The opportunities are there if you are self-motivated and know where to look. Leave your options open — consider home or online tutoring, working for a tutoring company, or teaching in an English language school. What about starting your own business? You can advertise and find private students almost anywhere.
If you have skills in English, you have countless options and job opportunities. Teaching English as a Foreign Language overseas, online writing jobs, English instructor in companies, as a volunteer for newly arrived migrants or refugees — work out where your passion lies, and go for it. Success can be yours and the more experience you have, the more you will be able to earn.
If you are employed to work with a student who has dyslexia, have a look at this blog post for some strategies.
Our Top Ten Tips for Becoming a Sought-after English Tutor
For some people, tutoring is a great way to earn extra cash while you are a student. For others, tutoring can be a full-time career. Either way, your goal as a tutor should be to help your students in the best way you can, thereby earning yourself a good reputation for your tutoring services.
Of course, if you're planning on tutoring English, your own English skills are going to be exemplary — that's a given. But what about your teaching skills? Even without English tutor qualifications, you can become an English tutor of top note with a little bit of thought and preparation.
With this in mind, here are our top ten tips for ensuring your English lessons are top-notch and your students are going to talk to their friends and peers about how much you help them learn.
1. Take the time to get to know your student
Building rapport with your student (and their parents, if relevant) will help them feel comfortable with you. This means they will trust you and will get more out of your lessons. Taking time before you start each lesson to ask your student how their day was, or comment on a shared interest, will help to ease them and you into their learning time.
2. Make sure you fully understand the needs and goals of your student
It is one thing to know that your student is a fan of Harry Potter, but if this isn't related to their academic needs, it won't be much use to you as their tutor. Knowing the needs and goals of your students means that you understand their current level, the areas where they may be struggling, their assessment requirements, their purpose for learning English and so on. Once you really have a good handle on their goals, you can tailor their lessons to meet these.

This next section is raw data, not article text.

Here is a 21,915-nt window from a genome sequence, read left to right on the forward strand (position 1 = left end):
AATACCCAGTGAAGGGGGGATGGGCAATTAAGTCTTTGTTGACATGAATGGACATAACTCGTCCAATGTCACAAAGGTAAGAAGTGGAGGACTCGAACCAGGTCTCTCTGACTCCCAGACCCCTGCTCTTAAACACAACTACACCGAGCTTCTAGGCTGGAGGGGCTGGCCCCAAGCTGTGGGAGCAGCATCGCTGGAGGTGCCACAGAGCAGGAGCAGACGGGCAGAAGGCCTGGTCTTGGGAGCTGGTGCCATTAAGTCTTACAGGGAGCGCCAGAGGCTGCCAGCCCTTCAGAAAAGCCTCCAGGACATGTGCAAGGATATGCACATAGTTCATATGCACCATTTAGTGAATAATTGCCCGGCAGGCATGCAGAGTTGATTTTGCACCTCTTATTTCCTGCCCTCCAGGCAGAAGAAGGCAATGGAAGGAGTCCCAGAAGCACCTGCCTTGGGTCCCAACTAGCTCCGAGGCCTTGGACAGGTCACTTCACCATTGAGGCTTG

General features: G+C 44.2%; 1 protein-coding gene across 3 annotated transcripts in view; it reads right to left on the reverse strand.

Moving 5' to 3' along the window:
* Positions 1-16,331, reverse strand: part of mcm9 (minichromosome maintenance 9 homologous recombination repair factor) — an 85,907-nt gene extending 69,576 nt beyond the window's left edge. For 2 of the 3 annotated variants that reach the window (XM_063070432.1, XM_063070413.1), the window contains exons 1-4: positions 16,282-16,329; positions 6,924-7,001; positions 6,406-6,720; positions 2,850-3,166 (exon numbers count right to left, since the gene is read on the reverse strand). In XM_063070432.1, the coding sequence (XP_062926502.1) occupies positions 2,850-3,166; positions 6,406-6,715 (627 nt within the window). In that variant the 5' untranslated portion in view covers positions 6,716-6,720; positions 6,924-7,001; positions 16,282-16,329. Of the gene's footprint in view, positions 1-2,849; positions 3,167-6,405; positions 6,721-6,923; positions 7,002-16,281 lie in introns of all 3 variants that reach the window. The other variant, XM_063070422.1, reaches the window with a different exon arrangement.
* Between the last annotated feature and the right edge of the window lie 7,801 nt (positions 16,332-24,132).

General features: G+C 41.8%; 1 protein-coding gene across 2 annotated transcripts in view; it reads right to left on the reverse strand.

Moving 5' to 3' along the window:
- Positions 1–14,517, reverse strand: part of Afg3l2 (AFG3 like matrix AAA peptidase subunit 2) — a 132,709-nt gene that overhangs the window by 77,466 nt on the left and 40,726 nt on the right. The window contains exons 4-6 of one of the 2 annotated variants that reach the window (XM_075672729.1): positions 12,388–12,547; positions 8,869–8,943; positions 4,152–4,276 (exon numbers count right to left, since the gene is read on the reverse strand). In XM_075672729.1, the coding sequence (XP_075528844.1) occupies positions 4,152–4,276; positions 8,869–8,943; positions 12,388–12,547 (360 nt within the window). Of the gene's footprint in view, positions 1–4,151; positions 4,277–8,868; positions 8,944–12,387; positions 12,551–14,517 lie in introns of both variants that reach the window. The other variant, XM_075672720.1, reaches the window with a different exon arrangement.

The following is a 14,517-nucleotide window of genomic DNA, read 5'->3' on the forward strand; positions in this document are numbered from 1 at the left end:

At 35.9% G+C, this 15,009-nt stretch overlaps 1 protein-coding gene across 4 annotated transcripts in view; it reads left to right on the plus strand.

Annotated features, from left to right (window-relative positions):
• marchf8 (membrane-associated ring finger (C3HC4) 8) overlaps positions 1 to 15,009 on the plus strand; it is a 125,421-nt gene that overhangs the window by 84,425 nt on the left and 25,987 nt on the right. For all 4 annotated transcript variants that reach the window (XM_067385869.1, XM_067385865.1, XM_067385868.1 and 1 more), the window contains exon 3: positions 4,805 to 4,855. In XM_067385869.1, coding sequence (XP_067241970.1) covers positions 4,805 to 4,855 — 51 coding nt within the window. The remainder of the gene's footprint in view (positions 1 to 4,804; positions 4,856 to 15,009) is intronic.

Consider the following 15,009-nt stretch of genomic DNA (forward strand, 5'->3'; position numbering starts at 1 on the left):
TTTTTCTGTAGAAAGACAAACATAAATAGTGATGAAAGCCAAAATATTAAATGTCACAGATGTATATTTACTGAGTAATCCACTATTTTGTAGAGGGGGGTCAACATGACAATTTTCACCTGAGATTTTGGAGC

3. Be clear about how the lessons will run
Know how your lesson will be structured and ensure you communicate this to your students. Stick to this where appropriate. It's important that you don't allow yourself to go off on an irrelevant tangent but equally as important to be flexible enough to change the course of your tutoring session if you identify a pressing need.
4. Prepare for every lesson
English might be your thing, but nobody, not even the most experienced teacher or tutor, can 'wing it' successfully. By all means, allow room for some flexibility but never turn up to a tutoring session without a game plan. This is particularly important in English because your lessons might be centred on a particular novel, or a specialised topic for conversation practice — if you haven't prepared, your student will know.
5. Bring resources
You don't need to go all out, preparing loads of handmade resources or spending big dollars, however, an interesting newspaper article or object to stimulate a conversation or piece of writing, a book to share, a funny YouTube clip or a board game can make all the difference to your lessons and show your students you've put some thought in. Different resources will also keep your students interested because they add variety ... which leads to the next tip.
6. Ensure your lessons have variety
Nothing will stifle a student's enthusiasm more quickly than the same activity or lesson style week after week. Inject some fun into your lessons. Use different teaching strategies and activities. Appeal to different learning styles.
7. Allow time for questions
Encourage your students to ask questions and be confident to answer them. Sometimes these questions will be to clarify something in the lesson, but other times they will allow you to extend the student's learning. (Be careful they don't distract you from the topic at hand though.)
8. Give lots of well thought out feedback
More important than the quantity of feedback is the quality — make sure it's meaningful, relevant and sincere. Telling your students what they have achieved and how they have improved, with examples, once in a lesson is so much better than saying 'Great work' or 'Well done' a hundred times.
9. Suggest relevant home learning tasks for between tutoring sessions
Set your students a meaningful task to do at home. The best tasks will have students practising whatever you've just worked on, or doing a bit of pre-reading or 'research' in anticipation of what you have planned for the following session. However, if the students aren't keen on doing this — don't push it. Encourage, but don't force.
10. Have fun
If you're motivated and enjoy your tutoring sessions — your students will too. And enjoyment leads to learning.